Review Summary: One of the masked crusaders strongest albums in years.5 of 5 thought this review was well written
It is not very often in the music world that an artist as consistent as Buckethead comes around. Throughout his long and illustrious career, the guitar virtuso has created some of the best guitar orientated albums ever to exist, whether it be the shredtacular sound of albums like The Elephant Man's Alarm Clock
or the more calming ambiance of albums such as Electric Tears
. With Buckethead's first album of 2010 (because he will probably end up releasing 3 or 4 more) Shadows Between The Sky
occupying the more serene side of his music, the man of countless talents shows once more why he is one of most acclaimed guitarists in the instruments history.
While Buckethead is mostly known around the globe for his out of the box riffs and his quick-fingered solos, Shadows Between The Sky
showcases the masked madman's softer, more calming style of playing. While one could easily draw comparisons from this to Buckethead's 2002 album Electric Tears
and complain this is simply a rehash of the same worn out ideas, Shadows Between The Sky
throughout its length proves to be one of the most unique and dynamic albums that Buckethead has ever released. A great example of this is the opening song, "Shadows Between The Sky", which amidst a supremely melodic clean picked guitar rhythm displays an awe inspiring Spanish guitar influenced acoustic solo. The album is also full of some great contrasting moods and tones. "City of Woe" is a brooding number, utilizing dark, and sinister melodies, while "Rim of the World" with it's almost country like twang in some sections is completely uplifting.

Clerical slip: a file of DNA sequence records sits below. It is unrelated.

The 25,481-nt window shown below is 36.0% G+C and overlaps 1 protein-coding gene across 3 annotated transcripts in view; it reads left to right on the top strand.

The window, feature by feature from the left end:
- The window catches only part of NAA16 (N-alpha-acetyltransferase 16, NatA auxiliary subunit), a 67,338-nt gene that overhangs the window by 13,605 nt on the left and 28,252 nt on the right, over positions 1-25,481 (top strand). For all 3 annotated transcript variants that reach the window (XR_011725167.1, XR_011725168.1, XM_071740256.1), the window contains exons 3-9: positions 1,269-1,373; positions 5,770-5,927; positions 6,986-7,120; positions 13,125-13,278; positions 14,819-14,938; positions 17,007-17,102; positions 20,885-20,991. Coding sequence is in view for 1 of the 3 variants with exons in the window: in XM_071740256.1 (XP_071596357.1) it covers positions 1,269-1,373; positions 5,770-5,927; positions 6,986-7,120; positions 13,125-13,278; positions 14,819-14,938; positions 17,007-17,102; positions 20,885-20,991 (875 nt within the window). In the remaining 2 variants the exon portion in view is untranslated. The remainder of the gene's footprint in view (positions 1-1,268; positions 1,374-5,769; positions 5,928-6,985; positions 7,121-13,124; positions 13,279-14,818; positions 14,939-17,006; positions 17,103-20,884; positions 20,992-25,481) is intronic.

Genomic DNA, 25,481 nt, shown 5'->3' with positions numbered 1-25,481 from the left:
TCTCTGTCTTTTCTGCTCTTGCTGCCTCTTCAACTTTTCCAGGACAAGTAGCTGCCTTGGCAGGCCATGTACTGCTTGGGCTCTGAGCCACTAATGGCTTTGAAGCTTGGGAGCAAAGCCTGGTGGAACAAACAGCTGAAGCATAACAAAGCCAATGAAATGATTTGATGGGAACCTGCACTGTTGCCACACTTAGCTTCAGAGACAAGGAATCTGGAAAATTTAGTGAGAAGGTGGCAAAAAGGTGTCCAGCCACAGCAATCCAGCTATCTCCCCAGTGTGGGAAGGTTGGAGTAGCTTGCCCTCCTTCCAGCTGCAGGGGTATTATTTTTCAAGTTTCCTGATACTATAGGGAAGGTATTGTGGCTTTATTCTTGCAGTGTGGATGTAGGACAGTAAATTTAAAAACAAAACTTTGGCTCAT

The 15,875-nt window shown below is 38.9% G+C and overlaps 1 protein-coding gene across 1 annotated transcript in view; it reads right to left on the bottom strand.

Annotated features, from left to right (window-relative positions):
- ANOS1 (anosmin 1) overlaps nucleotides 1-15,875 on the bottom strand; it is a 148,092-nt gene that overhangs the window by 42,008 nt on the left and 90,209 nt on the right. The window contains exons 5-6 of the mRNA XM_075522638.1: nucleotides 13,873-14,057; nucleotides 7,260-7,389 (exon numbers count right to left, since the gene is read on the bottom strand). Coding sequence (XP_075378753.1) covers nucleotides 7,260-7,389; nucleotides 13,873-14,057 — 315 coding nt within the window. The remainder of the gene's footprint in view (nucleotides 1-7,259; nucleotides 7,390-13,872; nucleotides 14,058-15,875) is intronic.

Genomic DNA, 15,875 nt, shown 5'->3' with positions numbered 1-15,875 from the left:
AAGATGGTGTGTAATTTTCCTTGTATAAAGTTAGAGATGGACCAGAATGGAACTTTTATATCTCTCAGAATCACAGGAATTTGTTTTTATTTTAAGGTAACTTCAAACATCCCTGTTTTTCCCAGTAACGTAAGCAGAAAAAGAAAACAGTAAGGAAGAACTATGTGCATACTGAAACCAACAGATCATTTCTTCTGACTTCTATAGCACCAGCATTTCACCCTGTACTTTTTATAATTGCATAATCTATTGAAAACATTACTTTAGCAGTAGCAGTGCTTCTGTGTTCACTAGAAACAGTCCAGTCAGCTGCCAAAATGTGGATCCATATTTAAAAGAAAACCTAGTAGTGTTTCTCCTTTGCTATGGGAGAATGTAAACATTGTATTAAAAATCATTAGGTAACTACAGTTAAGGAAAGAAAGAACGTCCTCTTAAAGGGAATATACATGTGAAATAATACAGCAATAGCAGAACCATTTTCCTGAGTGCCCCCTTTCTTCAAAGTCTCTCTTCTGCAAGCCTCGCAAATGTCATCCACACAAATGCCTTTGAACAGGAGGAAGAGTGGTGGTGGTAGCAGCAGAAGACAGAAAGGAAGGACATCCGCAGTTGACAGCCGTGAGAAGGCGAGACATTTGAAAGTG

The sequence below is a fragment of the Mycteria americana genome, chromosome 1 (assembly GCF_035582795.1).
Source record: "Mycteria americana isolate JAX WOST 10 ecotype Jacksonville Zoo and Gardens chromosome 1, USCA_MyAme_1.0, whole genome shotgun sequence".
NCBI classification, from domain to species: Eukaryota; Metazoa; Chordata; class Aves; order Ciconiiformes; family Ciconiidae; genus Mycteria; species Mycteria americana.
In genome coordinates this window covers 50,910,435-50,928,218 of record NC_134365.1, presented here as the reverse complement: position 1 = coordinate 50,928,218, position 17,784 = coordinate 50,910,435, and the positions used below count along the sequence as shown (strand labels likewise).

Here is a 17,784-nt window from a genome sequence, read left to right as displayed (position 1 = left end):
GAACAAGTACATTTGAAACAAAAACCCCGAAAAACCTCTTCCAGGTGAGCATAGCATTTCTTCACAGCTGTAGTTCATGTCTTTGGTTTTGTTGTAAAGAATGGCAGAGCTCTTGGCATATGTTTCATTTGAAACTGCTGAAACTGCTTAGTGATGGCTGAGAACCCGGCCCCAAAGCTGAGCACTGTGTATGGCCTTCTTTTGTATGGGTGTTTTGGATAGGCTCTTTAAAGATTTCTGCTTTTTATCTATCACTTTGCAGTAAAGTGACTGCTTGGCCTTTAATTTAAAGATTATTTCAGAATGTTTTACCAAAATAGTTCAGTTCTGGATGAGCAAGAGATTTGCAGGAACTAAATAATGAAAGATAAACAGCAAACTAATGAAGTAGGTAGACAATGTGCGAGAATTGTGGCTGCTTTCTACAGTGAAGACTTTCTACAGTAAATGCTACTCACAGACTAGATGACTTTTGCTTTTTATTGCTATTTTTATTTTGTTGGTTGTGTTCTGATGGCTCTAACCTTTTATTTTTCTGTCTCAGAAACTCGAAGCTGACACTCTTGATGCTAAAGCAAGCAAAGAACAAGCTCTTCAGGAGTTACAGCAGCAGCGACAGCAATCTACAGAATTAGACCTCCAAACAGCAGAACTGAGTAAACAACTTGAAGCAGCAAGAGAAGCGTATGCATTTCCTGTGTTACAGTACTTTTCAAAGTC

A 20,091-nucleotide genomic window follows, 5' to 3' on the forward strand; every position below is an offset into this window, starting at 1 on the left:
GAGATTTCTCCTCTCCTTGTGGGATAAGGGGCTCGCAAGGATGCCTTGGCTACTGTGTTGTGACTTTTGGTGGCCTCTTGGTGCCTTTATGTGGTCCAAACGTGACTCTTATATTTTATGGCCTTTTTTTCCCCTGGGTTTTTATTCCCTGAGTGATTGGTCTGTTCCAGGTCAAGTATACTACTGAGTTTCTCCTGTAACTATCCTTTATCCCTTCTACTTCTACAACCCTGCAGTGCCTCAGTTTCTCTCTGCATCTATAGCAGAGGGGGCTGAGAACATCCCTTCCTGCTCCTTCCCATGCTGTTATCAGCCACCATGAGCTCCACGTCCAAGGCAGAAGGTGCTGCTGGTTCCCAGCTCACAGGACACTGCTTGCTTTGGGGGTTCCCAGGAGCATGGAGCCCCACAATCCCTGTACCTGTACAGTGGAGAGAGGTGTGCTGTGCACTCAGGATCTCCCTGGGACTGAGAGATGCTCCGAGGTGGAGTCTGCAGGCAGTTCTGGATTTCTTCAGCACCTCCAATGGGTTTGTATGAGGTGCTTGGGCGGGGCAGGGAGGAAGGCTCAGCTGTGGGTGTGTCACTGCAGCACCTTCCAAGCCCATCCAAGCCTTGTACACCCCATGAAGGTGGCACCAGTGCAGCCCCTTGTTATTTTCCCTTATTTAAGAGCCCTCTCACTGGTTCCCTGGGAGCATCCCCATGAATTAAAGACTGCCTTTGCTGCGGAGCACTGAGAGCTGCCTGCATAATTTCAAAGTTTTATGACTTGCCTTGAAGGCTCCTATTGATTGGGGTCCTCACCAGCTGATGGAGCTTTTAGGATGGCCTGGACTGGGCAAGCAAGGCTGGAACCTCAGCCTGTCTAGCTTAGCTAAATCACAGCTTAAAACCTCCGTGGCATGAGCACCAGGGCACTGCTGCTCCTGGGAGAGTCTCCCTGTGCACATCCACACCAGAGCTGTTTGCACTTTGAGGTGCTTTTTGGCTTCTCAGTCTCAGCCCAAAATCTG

Of course, no Buckethead would be complete without some of his jaw dropping solos. "Sled Ride" in particular stands out, with Buckethead performing a simple, yet hypnotic acoustic solo with epic swathes of atmospheric keyboard as a backdrop. The song in it's entirety will take your breath away, with excellence ringing out in every note struck. "Wax Paper" is also another standout, with a uniquely structured jazz-influenced solo. Far from being a one-trick pony, Buckethead also unleashes some magnificent rhythm guitar work on the album as well. "Chaos Of The Unconscious" layers clean guitar over acoustic guitar while playing the same chords, making for some nice dynamics, while "Centrum" features some powerful bluesy chord progressions. The drummer and bassist (who are still unknown at the time) also do a fine job of upholding the quality of the album. The percussion is usually remains on the simpler side, yet always compliments the guitar playing, whether it be a steady beat (as seen on "Cookies For Santa") or nothing more then a solitary bass drum beat ("Sea Wall").
Even though Buckethead releases albums in short intervals, Shadows Between The Sky
makes it abundantly clear that the man still has quite a ways to go before his musical well is dried up. With this album Buckethead once again shows that he is much more than a bucket wearing, chicken adoring maniac. Filled with hooks, emotional song-writing and top-notch playing, Shadows Between The Sky
just may be prove to become one the best albums of the year 2010 and perhaps, the best Buckethead album ever.